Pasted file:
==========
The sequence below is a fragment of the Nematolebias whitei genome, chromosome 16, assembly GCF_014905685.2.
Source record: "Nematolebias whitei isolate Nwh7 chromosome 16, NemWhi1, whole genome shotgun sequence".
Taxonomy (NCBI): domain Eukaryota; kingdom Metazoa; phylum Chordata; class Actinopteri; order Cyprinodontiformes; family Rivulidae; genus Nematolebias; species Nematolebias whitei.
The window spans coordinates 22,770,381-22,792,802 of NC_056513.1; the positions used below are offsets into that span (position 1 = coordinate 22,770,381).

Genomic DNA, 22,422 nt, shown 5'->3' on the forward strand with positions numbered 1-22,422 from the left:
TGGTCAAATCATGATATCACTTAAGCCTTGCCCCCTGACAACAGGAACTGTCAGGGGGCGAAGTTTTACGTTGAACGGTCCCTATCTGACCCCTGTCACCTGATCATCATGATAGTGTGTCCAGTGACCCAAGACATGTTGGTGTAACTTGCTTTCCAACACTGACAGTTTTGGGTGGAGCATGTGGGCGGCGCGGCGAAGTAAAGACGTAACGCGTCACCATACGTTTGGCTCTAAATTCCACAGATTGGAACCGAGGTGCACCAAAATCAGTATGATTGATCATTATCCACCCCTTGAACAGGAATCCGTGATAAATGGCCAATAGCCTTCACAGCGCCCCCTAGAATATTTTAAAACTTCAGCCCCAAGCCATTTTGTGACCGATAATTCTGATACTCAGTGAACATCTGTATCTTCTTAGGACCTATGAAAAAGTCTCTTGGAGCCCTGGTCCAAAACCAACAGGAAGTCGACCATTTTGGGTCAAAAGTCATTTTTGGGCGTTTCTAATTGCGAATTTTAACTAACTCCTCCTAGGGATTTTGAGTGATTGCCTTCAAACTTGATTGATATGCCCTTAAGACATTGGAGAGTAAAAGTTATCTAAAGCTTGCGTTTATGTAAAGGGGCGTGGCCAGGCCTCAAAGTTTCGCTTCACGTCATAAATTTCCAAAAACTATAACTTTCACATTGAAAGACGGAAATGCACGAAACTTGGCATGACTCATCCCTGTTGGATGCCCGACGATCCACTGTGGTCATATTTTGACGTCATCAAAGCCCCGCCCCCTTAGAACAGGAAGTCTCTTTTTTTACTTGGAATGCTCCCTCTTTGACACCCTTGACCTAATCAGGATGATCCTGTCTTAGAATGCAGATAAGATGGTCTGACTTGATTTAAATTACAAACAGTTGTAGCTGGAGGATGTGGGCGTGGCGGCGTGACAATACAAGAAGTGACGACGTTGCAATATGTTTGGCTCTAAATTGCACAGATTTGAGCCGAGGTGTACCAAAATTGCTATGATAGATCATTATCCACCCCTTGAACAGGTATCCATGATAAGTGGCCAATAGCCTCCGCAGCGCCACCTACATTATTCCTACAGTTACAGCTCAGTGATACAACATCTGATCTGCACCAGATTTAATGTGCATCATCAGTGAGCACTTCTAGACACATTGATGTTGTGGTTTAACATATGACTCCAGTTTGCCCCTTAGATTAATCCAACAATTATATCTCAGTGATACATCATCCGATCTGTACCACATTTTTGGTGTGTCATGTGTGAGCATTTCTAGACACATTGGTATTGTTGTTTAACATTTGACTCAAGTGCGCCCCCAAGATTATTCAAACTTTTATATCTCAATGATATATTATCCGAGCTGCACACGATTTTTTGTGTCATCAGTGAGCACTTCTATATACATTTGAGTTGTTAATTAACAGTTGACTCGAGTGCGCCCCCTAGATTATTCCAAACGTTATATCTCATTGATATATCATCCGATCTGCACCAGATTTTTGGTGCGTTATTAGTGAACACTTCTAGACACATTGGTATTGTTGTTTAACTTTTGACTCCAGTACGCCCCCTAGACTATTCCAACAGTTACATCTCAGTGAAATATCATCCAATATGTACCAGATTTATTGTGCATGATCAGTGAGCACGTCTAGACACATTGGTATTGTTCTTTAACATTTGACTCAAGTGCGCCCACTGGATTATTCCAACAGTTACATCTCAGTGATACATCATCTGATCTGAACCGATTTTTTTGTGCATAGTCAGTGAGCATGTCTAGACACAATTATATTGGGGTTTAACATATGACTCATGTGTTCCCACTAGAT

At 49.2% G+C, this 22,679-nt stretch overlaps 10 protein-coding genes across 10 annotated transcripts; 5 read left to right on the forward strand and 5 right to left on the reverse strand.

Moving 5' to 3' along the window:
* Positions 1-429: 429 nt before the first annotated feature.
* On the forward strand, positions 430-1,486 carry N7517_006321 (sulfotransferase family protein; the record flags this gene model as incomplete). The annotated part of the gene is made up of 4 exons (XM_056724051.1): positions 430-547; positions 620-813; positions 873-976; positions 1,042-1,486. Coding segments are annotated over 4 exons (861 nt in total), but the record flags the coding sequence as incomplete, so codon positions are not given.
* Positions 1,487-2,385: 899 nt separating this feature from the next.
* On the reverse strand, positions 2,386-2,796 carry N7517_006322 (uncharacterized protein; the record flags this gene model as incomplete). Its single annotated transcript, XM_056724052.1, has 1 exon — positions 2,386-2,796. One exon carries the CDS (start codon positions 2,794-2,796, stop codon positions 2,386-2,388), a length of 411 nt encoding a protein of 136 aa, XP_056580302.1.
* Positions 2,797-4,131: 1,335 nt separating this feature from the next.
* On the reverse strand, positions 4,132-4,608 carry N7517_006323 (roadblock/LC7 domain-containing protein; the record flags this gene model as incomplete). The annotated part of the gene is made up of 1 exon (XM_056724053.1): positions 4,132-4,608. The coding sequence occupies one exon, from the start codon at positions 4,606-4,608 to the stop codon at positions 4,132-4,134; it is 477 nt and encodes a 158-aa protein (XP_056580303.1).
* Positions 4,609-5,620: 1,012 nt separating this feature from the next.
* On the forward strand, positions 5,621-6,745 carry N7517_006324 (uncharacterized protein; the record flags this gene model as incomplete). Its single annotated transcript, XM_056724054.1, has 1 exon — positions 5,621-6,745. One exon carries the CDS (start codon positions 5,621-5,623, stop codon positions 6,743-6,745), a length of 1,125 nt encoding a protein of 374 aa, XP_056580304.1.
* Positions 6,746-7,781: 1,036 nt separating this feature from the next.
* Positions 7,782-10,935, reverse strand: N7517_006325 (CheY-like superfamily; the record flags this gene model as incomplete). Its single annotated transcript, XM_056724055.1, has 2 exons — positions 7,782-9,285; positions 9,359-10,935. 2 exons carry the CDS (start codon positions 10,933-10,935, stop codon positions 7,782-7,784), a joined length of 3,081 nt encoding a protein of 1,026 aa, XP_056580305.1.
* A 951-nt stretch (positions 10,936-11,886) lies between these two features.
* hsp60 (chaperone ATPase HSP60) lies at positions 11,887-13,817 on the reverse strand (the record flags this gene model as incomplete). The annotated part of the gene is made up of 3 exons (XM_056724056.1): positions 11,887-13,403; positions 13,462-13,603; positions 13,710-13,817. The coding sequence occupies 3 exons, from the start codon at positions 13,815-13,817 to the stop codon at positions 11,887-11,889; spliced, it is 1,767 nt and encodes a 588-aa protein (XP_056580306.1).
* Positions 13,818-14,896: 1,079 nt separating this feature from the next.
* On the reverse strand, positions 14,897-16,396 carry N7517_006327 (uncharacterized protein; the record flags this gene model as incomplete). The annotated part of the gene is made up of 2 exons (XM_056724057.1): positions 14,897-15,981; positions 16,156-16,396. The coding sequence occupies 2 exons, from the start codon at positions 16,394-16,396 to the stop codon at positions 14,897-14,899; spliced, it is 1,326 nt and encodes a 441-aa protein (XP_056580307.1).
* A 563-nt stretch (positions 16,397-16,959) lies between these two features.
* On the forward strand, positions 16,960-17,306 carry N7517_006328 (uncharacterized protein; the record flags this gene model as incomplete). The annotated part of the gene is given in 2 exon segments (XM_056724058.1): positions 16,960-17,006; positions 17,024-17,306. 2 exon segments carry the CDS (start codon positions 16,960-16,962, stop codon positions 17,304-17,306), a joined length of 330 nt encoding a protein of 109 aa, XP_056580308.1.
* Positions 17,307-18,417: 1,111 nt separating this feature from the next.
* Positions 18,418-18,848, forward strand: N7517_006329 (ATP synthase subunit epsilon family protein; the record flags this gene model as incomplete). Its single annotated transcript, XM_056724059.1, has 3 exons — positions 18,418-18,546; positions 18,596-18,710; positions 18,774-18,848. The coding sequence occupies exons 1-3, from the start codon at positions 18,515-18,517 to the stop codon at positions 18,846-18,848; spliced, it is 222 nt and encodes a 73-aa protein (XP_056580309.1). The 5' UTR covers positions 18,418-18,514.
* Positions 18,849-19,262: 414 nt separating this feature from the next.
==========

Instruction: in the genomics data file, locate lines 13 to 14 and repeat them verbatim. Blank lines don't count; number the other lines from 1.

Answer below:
* Positions 2,797-4,131: 1,335 nt separating this feature from the next.
* On the reverse strand, positions 4,132-4,608 carry N7517_006323 (roadblock/LC7 domain-containing protein; the record flags this gene model as incomplete). The annotated part of the gene is made up of 1 exon (XM_056724053.1): positions 4,132-4,608. The coding sequence occupies one exon, from the start codon at positions 4,606-4,608 to the stop codon at positions 4,132-4,134; it is 477 nt and encodes a 158-aa protein (XP_056580303.1).